In the case of the Kurds, we see a similar result, albeit on a lesser scale: a militant, militarized, intensely nationalistic population alienated from its Arab neighbors and obsessed with an ongoing sense of grievance. And while Kurdistan, like Israel, apes the forms of democracy, the reality is essentially authoritarian – with an extra dollop of thuggishness thrown in for good measure.

Kurdistan is lorded over by the Barzani clan, a.k.a. the Kurdish Democratic Party (KDP) – which is anything but democratic. They share power with the other clan-based party, the Patriotic Union of Kurdistan (PUK), which has its base of support in urban centers like Sulaymaniyah, and which was given control of national offices as compensation for the KDP’s hegemony on the home front.

Relations between these two clans – the Barzanis and the Talabanis – have not always been so cordial. The KDP and the ostensibly Marxist PUK were at each others’ throats in the latter part of the 1970s, and even after war broke out between Iraq and Iran the internal power struggle continued: they didn’t agree to a united military front against Saddam Hussein until 1986, when the Kurds rose up. The rebellion didn’t last, however, as the KDP ended the armed struggle and sought accommodation with Baghdad. The PUK considered this a sellout, and tensions between the two continued to rise.

However, a fresh external threat to Saddam’s rule – the first Gulf war – was the occasion for another Kurdish rising, which ended – after a horrific slaughter – in at least partial success. In the war’s wake a no-fly zone was established by the Anglo-American victors and the Kurdish Regional Government was established: elections yielded a virtual tie between the KDP and the PUK – and this set the stage for a vicious civil war.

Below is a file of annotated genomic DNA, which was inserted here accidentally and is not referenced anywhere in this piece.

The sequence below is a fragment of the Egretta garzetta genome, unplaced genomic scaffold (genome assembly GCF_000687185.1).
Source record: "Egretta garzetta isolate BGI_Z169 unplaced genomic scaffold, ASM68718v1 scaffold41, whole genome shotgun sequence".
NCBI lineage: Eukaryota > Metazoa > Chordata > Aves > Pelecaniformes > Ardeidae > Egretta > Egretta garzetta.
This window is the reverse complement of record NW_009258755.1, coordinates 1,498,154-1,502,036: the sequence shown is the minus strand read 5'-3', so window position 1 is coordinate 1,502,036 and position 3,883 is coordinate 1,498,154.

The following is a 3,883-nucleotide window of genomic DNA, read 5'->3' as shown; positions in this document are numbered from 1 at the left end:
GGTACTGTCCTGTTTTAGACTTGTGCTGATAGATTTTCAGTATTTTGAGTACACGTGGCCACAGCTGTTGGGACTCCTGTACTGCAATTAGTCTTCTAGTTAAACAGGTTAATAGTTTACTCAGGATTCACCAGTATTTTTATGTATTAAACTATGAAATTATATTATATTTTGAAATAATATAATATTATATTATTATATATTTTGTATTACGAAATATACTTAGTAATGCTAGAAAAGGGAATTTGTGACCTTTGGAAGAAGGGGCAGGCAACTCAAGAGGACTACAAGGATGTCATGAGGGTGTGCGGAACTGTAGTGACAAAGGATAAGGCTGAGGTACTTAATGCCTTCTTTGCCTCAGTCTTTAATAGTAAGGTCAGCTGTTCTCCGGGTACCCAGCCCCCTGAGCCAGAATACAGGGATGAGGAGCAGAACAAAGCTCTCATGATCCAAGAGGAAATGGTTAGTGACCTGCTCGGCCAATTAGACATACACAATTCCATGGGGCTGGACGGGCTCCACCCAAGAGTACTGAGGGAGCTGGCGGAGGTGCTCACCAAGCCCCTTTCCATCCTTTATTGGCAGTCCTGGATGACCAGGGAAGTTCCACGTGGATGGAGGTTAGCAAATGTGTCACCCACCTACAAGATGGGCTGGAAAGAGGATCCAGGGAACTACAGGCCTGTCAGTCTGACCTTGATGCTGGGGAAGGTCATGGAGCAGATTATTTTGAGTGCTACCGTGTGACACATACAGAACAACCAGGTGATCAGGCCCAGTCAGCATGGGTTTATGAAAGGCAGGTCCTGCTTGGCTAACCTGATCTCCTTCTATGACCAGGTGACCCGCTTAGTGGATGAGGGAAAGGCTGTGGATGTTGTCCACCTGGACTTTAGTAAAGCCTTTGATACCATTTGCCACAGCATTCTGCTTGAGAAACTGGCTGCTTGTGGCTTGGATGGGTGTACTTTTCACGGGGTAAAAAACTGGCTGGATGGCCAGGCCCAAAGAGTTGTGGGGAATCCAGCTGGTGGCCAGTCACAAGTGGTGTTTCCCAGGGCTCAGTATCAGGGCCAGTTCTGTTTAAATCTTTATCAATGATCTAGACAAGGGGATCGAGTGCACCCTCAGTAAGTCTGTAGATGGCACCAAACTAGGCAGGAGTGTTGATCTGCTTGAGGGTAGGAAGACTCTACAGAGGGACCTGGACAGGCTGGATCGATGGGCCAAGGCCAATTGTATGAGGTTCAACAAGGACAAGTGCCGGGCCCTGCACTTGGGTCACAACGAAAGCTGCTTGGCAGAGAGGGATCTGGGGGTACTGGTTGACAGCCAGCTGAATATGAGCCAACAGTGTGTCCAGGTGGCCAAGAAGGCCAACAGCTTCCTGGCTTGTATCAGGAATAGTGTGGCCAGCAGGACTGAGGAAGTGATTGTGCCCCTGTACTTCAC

It was a war over who would control the black market in oil: Baghdad cut a deal with the Barzani clan to set up a clandestine route to transport oil, an arrangement that enriched the KDP leaders – and left the PUK out in the cold. The civil war was brutal: thousands were killed and many more expelled from their homes. The Talabani clan turned to Iran for support, and the KDP turned to Saddam. In conjunction with the Iraqi Republican Guards, Barzani’s troops besieged Erbil and took it, executing hundreds. The internecine slaughter continued until the Turks invaded in response to the presence of yet another faction in Kurdistan: the Kurdish Workers Party (PKK), whose presence was tolerated by the KRG and which had been waging a terrorist campaign in Turkey, targeting civilians and hitting tourist areas. The Turkish incursion led to a temporary truce, but this was soon broken and fighting resumed. The bloodletting didn’t stop until Washington took the two parties in hand and guaranteed Kurdish "autonomy" – in reality, de facto independence – in return for a pledge to keep Saddam (and Iran) out of the KRG’s territory.

Over the years the PUK has been in decline and the KDP has established what is for all intents and purposes a dictatorship. The KDP’s intelligence agency, known as Parastin, keeps tabs on dissident political activity and routinely kidnaps and jails critics of the regime. In 2005, Dr. Kamal Qadir was arrested for "insulting" Masoud Barzani, the KRG top honcho, jailed, and tortured. His "crime"? Exposing the rampant corruption which enriches the ruling party, and the Barzani family in particular. The KRG is essentially a criminal cartel, which hands out cash and privileges to its supporters – and outright repression to its opponents.